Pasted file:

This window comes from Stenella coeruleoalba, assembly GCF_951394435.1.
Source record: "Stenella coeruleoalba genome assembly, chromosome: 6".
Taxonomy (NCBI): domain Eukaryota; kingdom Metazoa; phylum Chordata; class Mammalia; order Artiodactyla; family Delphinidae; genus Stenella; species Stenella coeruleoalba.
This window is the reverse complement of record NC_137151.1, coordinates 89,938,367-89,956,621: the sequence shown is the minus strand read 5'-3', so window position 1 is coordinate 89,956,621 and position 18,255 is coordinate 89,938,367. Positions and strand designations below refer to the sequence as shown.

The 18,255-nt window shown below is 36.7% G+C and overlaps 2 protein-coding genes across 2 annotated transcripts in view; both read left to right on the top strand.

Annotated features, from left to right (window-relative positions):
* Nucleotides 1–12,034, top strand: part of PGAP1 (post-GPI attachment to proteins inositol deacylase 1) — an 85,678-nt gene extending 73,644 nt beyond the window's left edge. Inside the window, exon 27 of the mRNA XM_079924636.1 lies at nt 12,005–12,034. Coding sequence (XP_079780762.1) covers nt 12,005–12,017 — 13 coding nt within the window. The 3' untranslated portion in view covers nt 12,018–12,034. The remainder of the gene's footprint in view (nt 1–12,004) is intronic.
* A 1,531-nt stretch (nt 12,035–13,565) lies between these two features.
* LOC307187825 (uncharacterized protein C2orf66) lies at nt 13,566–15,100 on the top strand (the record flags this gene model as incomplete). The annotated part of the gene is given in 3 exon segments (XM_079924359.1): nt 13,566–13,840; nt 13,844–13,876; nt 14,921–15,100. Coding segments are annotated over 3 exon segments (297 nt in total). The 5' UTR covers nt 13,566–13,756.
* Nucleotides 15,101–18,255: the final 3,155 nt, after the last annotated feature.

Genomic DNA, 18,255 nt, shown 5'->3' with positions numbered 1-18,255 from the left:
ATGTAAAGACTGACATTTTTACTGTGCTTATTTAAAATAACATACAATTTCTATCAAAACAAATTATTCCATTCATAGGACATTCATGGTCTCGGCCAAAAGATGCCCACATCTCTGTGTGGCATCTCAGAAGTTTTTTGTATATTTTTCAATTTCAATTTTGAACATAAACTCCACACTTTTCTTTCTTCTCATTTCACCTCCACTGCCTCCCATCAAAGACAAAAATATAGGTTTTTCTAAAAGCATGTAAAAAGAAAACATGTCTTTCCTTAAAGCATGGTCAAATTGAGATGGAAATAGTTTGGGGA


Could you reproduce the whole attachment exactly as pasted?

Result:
This window comes from Stenella coeruleoalba, assembly GCF_951394435.1.
Source record: "Stenella coeruleoalba genome assembly, chromosome: 6".
Taxonomy (NCBI): domain Eukaryota; kingdom Metazoa; phylum Chordata; class Mammalia; order Artiodactyla; family Delphinidae; genus Stenella; species Stenella coeruleoalba.
This window is the reverse complement of record NC_137151.1, coordinates 89,938,367-89,956,621: the sequence shown is the minus strand read 5'-3', so window position 1 is coordinate 89,956,621 and position 18,255 is coordinate 89,938,367. Positions and strand designations below refer to the sequence as shown.

The 18,255-nt window shown below is 36.7% G+C and overlaps 2 protein-coding genes across 2 annotated transcripts in view; both read left to right on the top strand.

Annotated features, from left to right (window-relative positions):
* Nucleotides 1–12,034, top strand: part of PGAP1 (post-GPI attachment to proteins inositol deacylase 1) — an 85,678-nt gene extending 73,644 nt beyond the window's left edge. Inside the window, exon 27 of the mRNA XM_079924636.1 lies at nt 12,005–12,034. Coding sequence (XP_079780762.1) covers nt 12,005–12,017 — 13 coding nt within the window. The 3' untranslated portion in view covers nt 12,018–12,034. The remainder of the gene's footprint in view (nt 1–12,004) is intronic.
* A 1,531-nt stretch (nt 12,035–13,565) lies between these two features.
* LOC307187825 (uncharacterized protein C2orf66) lies at nt 13,566–15,100 on the top strand (the record flags this gene model as incomplete). The annotated part of the gene is given in 3 exon segments (XM_079924359.1): nt 13,566–13,840; nt 13,844–13,876; nt 14,921–15,100. Coding segments are annotated over 3 exon segments (297 nt in total). The 5' UTR covers nt 13,566–13,756.
* Nucleotides 15,101–18,255: the final 3,155 nt, after the last annotated feature.

Genomic DNA, 18,255 nt, shown 5'->3' with positions numbered 1-18,255 from the left:
ATGTAAAGACTGACATTTTTACTGTGCTTATTTAAAATAACATACAATTTCTATCAAAACAAATTATTCCATTCATAGGACATTCATGGTCTCGGCCAAAAGATGCCCACATCTCTGTGTGGCATCTCAGAAGTTTTTTGTATATTTTTCAATTTCAATTTTGAACATAAACTCCACACTTTTCTTTCTTCTCATTTCACCTCCACTGCCTCCCATCAAAGACAAAAATATAGGTTTTTCTAAAAGCATGTAAAAAGAAAACATGTCTTTCCTTAAAGCATGGTCAAATTGAGATGGAAATAGTTTGGGGA